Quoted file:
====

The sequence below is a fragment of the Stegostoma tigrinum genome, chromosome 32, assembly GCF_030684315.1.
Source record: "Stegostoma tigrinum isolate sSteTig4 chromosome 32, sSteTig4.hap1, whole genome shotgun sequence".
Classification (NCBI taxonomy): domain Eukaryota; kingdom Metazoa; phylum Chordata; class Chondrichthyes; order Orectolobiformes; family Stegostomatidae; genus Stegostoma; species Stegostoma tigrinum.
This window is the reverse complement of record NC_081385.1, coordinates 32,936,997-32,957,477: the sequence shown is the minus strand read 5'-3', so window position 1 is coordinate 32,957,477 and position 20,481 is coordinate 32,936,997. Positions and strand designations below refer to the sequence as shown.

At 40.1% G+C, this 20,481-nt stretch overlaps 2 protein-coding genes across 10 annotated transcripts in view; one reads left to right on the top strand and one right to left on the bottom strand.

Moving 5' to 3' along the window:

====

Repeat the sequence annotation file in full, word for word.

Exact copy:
The sequence below is a fragment of the Stegostoma tigrinum genome, chromosome 32, assembly GCF_030684315.1.
Source record: "Stegostoma tigrinum isolate sSteTig4 chromosome 32, sSteTig4.hap1, whole genome shotgun sequence".
Classification (NCBI taxonomy): domain Eukaryota; kingdom Metazoa; phylum Chordata; class Chondrichthyes; order Orectolobiformes; family Stegostomatidae; genus Stegostoma; species Stegostoma tigrinum.
This window is the reverse complement of record NC_081385.1, coordinates 32,936,997-32,957,477: the sequence shown is the minus strand read 5'-3', so window position 1 is coordinate 32,957,477 and position 20,481 is coordinate 32,936,997. Positions and strand designations below refer to the sequence as shown.

At 40.1% G+C, this 20,481-nt stretch overlaps 2 protein-coding genes across 10 annotated transcripts in view; one reads left to right on the top strand and one right to left on the bottom strand.

Moving 5' to 3' along the window: